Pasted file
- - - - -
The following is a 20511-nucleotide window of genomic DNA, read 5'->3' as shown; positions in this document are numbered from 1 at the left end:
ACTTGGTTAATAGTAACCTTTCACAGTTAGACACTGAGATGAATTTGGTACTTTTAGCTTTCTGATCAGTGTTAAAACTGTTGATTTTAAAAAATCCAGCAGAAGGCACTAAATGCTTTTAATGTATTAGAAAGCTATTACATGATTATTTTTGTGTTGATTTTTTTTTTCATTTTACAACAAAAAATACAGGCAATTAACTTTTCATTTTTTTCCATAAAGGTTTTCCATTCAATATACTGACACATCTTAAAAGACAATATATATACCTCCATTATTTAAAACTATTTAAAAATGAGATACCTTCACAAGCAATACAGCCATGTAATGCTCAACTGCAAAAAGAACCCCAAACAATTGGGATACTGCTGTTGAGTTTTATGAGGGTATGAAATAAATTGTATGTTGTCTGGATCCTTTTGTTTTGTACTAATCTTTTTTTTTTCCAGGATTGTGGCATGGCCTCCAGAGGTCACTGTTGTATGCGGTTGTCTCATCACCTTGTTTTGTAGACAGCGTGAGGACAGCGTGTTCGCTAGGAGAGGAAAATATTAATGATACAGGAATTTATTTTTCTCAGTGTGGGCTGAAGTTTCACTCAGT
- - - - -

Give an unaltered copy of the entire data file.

The following is a 20511-nucleotide window of genomic DNA, read 5'->3' as shown; positions in this document are numbered from 1 at the left end:
ACTTGGTTAATAGTAACCTTTCACAGTTAGACACTGAGATGAATTTGGTACTTTTAGCTTTCTGATCAGTGTTAAAACTGTTGATTTTAAAAAATCCAGCAGAAGGCACTAAATGCTTTTAATGTATTAGAAAGCTATTACATGATTATTTTTGTGTTGATTTTTTTTTTCATTTTACAACAAAAAATACAGGCAATTAACTTTTCATTTTTTTCCATAAAGGTTTTCCATTCAATATACTGACACATCTTAAAAGACAATATATATACCTCCATTATTTAAAACTATTTAAAAATGAGATACCTTCACAAGCAATACAGCCATGTAATGCTCAACTGCAAAAAGAACCCCAAACAATTGGGATACTGCTGTTGAGTTTTATGAGGGTATGAAATAAATTGTATGTTGTCTGGATCCTTTTGTTTTGTACTAATCTTTTTTTTTTCCAGGATTGTGGCATGGCCTCCAGAGGTCACTGTTGTATGCGGTTGTCTCATCACCTTGTTTTGTAGACAGCGTGAGGACAGCGTGTTCGCTAGGAGAGGAAAATATTAATGATACAGGAATTTATTTTTCTCAGTGTGGGCTGAAGTTTCACTCAGT